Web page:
Founding Fathers

We have talked about The Constitution and the separation of powers of the three branches of our government and the way our Constitution provides checks and balances so that no one person or group of people can ever exercise dictatorial powers over the American people.
Several times, I have talked about the wisdom of the Founding Fathers. Who were these men who were responsible for this great document? Today we are going to look back at the beginning of our national history and call the roll of some of these men.
I will talk about seven of the Founding Fathers. These are not by any means all of them, but they are the key people, the core of leaders “who were there from the start and stayed to the finish” as one writer put it. They “not only had an impact on the War of Revolution but were the leaders in the development of the national government.”
I have to admit that the selection I am presenting is not original. Richard B. Morris, Professor of History at Columbia University, in an article printed in U.S. News and World Report listed his selections which I will pass on to you. You can decide if you agree or disagree with Professor Morris.
Who do you think should be number 1? Professor Morris says Benjamin Franklin of Pennsylvania, printer, editor, inventor, scientist, diplomat, statesman, one of the best minds among all the early leaders in the Colonies. Franklin helped draft The Declaration of Independence and The Constitution. He was the first Postmaster-General for the United States. He was also sent as an emissary of the Colonies to Canada, England, and France. Franklin was a man of tremendous ability and intellect. He was also a master of diplomacy, a very down to earth man with plenty of common sense.
Number 2 is George Washington of Virginia, surveyor, planter, soldier in the French and Indian Wars, Commander-in-Chief of the American armies during seven years of the Revolutionary War, President of the Constitutional Convention, and first President of the United States. Washington was truly an outstanding leader in war and peace. He had a great sense of morality and personal honor. I think that I would be inclined to disagree with Professor Morris here. I would put Washington first and Benjamin Franklin in second place.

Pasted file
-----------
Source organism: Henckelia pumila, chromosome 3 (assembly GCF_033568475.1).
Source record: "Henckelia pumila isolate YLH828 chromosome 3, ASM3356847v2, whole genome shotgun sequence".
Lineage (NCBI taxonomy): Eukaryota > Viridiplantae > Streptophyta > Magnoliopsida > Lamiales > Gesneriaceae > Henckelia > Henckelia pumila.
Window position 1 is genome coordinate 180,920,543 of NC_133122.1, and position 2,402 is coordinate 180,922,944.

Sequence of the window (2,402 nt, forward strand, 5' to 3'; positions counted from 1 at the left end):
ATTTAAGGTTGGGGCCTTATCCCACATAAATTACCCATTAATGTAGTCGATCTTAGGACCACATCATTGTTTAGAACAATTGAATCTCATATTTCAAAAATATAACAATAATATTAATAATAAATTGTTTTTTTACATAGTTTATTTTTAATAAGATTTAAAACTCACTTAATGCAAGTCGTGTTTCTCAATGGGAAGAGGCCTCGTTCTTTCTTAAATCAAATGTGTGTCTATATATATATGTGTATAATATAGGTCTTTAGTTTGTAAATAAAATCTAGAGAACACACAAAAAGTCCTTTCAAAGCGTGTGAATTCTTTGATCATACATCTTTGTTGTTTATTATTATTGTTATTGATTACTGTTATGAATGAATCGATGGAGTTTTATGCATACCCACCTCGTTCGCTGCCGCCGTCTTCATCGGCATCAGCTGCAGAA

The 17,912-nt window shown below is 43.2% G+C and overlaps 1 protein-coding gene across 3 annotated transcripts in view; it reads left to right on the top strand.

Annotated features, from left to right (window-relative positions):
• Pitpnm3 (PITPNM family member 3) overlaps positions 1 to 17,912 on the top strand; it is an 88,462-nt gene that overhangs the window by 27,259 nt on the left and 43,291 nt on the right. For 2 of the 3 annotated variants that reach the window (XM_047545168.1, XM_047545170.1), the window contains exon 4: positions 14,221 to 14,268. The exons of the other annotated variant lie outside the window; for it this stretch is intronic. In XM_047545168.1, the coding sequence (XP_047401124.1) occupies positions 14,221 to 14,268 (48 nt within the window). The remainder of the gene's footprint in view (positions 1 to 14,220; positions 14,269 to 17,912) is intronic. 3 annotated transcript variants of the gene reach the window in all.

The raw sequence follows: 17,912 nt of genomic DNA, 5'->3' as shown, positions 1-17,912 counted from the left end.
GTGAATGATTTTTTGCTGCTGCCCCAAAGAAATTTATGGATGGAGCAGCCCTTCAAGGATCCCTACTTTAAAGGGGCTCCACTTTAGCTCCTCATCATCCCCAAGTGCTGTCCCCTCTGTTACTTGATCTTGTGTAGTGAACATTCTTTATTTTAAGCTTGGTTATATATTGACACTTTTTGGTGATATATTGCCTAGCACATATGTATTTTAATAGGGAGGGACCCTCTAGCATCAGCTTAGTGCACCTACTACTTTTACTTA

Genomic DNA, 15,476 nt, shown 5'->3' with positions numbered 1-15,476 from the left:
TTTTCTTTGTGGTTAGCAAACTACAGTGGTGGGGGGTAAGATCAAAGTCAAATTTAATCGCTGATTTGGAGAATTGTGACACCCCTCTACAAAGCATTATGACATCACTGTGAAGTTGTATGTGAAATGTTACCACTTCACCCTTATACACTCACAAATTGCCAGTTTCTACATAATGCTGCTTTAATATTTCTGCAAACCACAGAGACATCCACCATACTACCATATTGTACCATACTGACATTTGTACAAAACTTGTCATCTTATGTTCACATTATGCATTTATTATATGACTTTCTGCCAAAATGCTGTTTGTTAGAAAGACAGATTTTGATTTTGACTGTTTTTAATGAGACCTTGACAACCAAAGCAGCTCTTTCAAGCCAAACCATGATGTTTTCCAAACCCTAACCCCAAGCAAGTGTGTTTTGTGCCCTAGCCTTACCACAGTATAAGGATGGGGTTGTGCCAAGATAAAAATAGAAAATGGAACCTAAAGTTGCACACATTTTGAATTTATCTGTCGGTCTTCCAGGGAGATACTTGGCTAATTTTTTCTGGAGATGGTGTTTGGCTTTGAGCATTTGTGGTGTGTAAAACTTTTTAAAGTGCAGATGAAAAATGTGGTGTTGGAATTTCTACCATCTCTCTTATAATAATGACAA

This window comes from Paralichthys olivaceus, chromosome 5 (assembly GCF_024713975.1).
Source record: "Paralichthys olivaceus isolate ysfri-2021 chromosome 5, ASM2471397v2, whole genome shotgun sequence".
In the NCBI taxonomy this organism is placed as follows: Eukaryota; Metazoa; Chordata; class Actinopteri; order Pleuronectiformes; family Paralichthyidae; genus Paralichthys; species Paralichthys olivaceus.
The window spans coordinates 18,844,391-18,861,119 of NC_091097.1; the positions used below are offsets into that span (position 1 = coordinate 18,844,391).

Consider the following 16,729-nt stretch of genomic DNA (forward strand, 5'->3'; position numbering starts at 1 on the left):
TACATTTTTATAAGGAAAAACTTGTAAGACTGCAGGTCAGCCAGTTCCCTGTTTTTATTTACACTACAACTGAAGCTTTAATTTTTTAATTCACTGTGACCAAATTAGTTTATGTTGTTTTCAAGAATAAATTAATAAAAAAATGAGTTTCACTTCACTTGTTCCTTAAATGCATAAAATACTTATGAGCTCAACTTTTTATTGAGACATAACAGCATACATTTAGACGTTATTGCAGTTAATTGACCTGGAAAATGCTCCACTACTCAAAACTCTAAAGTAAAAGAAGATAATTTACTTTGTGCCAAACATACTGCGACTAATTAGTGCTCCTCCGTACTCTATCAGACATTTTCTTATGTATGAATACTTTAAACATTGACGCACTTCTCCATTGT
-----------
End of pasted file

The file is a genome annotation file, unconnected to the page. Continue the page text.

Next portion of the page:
Number 3 is John Adams of Boston, Massachusetts, one of the members of the renowned Adams family. Adams was a man of courage, a leader all the way through the struggle for independence. He was an important figure in the adoption of The Declaration of Independence and the drafting of The Constitution. He helped negotiate the peace agreement with Great Britain after Cornwallis surrendered at Yorktown. He was America’s first ambassador to Great Britain, was Vice President under President George Washington and became the second President of the United States.
Number 4 is Thomas Jefferson of Virginia, one of the most talented men in all of our history. Jefferson was the author of The Declaration of Independence, Governor of Virginia, Minister to France, Secretary of State in Washington’s Cabinet, Vice President under John Adams and the third President. He was a great champion of people.
Number 5 is John Jay of New York, a noted lawyer, Chief Justice for New York State, a member of Congress, Minister to Spain, Secretary for Foreign Affairs for the Colonies, a member of the commission with Benjamin Franklin to negotiate peace with Great Britain. Jay was appointed by President Washington to be the first Chief Justice of the United States Supreme Court.
Number 6 is Alexander Hamilton of New York, a soldier, statesman, financial expert who was President Washington’s first Secretary of the Treasury. Hamilton’s policies brought financial stability to the new government. While still a young man, Hamilton was killed in a duel with Aaron Burr.
Number 7 is James Madison of Virginia, who was the main author of The Constitution. He was also the man who introduced the resolution in Congress to amend The Constitution by adding the first ten amendments, which we know as The Bill of Rights. Madison was Secretary of State under Jefferson and then became the fourth President of the United States. He was a man of small stature and was shy and unassuming, but he was an intellectual giant.
Professor Morris notes that we have never had such a collection of great leaders at any one time in our nation’s history. We have had great individual leaders such as Lincoln, Woodrow Wilson, and Franklin D. Roosevelt, but the revolutionary era produced the greatest group of dedicated men this country has ever known.

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